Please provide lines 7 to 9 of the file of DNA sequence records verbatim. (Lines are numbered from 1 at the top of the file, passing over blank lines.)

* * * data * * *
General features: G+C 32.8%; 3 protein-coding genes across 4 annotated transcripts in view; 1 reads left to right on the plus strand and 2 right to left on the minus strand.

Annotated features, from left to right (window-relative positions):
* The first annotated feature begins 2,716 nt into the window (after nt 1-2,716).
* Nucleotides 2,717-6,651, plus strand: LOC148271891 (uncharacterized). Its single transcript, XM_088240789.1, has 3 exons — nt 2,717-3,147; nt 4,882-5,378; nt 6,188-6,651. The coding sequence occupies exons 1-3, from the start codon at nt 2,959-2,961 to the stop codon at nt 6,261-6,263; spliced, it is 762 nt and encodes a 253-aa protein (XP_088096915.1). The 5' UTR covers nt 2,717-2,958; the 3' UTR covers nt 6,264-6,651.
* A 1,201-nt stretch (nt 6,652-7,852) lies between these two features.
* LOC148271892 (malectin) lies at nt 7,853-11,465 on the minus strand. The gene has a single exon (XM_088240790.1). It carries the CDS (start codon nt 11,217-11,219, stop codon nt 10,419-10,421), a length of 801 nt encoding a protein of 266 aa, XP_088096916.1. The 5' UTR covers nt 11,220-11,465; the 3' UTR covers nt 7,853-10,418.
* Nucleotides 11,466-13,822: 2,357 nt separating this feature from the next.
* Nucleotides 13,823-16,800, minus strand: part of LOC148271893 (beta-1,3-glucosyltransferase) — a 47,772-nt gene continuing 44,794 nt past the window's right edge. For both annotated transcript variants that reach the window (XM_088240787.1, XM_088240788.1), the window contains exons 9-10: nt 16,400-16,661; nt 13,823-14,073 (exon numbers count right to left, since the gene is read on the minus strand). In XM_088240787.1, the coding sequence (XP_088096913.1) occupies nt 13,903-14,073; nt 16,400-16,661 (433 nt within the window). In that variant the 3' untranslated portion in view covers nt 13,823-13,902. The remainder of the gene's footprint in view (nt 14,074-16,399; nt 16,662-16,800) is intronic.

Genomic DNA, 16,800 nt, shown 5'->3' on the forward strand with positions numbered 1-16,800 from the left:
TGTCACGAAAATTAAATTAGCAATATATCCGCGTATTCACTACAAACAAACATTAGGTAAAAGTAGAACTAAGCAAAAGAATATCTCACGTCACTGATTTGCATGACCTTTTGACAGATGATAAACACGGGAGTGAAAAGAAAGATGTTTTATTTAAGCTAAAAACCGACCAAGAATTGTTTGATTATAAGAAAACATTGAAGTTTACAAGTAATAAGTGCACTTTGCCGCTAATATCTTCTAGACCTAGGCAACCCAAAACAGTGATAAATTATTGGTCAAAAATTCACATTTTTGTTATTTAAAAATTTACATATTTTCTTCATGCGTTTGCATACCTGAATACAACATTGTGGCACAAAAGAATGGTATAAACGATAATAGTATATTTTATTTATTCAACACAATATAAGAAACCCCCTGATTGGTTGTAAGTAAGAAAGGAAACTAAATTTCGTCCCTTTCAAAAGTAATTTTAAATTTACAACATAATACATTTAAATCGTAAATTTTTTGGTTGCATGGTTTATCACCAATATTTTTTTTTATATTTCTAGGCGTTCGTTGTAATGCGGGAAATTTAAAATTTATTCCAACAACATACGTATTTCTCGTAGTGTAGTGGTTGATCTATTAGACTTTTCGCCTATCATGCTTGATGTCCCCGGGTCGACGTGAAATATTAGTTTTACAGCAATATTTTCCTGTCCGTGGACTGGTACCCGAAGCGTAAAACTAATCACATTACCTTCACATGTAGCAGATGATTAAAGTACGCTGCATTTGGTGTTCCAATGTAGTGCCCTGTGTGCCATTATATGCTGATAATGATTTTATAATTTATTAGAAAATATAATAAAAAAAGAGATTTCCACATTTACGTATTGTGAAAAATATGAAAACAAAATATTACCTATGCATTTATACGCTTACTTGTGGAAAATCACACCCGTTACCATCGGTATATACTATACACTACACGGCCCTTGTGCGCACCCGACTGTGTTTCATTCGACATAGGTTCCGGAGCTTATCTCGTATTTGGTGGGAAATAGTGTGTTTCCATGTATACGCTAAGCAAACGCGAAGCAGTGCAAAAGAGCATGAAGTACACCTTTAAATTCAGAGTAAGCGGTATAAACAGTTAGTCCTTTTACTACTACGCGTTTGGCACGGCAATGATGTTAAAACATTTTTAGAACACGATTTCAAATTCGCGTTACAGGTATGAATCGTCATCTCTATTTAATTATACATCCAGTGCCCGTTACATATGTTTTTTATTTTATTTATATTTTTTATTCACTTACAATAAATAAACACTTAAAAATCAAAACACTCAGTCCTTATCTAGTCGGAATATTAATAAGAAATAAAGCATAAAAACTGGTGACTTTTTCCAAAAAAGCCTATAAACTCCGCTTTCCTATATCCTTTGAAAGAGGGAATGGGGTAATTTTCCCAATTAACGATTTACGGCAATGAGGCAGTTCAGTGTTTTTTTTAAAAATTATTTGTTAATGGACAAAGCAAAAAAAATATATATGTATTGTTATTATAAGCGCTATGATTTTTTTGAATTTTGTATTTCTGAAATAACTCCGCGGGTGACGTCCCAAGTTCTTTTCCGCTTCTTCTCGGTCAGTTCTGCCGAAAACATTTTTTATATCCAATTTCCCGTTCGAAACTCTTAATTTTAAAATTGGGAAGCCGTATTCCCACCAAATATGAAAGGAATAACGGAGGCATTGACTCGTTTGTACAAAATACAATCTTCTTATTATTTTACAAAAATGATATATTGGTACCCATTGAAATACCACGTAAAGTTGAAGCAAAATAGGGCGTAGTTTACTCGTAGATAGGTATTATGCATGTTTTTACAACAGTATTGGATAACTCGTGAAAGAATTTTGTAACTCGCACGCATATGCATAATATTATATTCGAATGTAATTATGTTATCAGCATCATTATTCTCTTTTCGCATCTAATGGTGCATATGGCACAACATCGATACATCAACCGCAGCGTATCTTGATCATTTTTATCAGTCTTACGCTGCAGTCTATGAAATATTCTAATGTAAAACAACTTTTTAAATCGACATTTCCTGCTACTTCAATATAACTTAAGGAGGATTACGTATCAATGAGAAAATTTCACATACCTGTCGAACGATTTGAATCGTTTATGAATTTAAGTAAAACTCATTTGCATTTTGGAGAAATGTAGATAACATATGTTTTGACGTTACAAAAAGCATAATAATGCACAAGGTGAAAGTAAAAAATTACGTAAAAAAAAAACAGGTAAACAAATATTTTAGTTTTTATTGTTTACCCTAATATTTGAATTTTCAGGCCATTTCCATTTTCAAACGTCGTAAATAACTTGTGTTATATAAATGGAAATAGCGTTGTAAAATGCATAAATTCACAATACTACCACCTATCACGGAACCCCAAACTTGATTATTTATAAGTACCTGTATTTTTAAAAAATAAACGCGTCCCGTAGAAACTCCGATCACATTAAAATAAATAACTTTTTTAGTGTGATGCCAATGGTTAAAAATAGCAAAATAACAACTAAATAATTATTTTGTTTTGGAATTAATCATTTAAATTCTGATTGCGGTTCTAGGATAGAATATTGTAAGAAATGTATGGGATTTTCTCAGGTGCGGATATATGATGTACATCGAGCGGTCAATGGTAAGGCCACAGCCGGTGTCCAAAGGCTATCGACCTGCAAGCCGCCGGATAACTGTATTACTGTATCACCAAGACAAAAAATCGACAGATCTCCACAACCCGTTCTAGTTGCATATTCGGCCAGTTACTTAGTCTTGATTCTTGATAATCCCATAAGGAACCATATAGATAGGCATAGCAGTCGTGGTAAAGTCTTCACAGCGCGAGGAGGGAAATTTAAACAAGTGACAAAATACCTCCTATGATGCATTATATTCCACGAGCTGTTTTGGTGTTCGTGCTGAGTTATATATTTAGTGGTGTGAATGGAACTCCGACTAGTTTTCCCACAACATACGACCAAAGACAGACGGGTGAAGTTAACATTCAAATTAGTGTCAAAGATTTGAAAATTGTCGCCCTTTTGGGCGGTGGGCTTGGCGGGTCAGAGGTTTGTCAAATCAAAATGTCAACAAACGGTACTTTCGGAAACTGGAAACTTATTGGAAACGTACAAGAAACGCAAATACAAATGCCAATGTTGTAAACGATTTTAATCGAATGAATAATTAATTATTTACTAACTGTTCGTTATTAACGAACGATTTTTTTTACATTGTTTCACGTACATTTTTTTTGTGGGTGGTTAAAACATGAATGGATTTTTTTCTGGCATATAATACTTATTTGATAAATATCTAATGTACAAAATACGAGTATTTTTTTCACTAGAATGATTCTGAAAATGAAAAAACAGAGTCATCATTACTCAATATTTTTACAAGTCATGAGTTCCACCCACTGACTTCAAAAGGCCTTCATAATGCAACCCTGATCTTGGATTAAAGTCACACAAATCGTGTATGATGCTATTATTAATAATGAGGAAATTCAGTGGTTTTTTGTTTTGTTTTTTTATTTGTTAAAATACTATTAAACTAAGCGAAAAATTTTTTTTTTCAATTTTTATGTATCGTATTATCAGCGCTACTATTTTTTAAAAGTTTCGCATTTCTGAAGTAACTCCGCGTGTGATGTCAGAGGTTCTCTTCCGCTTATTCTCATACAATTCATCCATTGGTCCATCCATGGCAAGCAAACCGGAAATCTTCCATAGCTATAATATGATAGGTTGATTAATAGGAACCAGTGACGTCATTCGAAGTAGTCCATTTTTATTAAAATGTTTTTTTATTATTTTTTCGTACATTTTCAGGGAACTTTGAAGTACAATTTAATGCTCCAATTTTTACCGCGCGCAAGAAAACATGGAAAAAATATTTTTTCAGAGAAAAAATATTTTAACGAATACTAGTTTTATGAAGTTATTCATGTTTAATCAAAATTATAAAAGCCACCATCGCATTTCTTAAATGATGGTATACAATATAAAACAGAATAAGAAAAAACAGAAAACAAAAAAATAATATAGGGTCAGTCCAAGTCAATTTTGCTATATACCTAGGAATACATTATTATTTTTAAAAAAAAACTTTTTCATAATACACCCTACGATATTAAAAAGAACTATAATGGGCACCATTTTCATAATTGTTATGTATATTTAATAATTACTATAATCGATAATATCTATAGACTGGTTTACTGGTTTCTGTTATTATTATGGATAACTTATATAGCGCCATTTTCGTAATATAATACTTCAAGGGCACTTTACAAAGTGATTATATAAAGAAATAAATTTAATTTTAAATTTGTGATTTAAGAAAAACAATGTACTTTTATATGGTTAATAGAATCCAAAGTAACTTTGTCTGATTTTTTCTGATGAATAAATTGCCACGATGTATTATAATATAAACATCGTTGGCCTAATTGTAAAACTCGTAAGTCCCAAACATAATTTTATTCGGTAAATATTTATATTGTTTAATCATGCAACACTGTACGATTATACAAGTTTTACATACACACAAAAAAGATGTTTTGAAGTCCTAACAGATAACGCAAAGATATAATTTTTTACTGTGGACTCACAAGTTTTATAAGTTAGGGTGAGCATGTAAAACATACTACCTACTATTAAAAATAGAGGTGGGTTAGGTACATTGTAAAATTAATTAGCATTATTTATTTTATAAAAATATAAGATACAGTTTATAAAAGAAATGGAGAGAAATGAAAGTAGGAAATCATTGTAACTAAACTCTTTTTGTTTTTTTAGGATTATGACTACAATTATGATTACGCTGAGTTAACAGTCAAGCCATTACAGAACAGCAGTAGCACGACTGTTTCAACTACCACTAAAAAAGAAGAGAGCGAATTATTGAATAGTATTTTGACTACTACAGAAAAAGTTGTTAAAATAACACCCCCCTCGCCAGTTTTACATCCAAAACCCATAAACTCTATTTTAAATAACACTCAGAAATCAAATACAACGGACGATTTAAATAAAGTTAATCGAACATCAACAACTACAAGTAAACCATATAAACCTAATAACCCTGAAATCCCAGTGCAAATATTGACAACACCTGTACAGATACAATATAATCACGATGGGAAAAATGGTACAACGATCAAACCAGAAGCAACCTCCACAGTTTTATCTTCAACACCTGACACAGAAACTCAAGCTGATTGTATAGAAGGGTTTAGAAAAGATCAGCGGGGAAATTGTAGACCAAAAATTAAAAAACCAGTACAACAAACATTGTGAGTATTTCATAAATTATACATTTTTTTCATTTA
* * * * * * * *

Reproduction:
* Nucleotides 11,466-13,822: 2,357 nt separating this feature from the next.
* Nucleotides 13,823-16,800, minus strand: part of LOC148271893 (beta-1,3-glucosyltransferase) — a 47,772-nt gene continuing 44,794 nt past the window's right edge. For both annotated transcript variants that reach the window (XM_088240787.1, XM_088240788.1), the window contains exons 9-10: nt 16,400-16,661; nt 13,823-14,073 (exon numbers count right to left, since the gene is read on the minus strand). In XM_088240787.1, the coding sequence (XP_088096913.1) occupies nt 13,903-14,073; nt 16,400-16,661 (433 nt within the window). In that variant the 3' untranslated portion in view covers nt 13,823-13,902. The remainder of the gene's footprint in view (nt 14,074-16,399; nt 16,662-16,800) is intronic.

Genomic DNA, 16,800 nt, shown 5'->3' on the forward strand with positions numbered 1-16,800 from the left: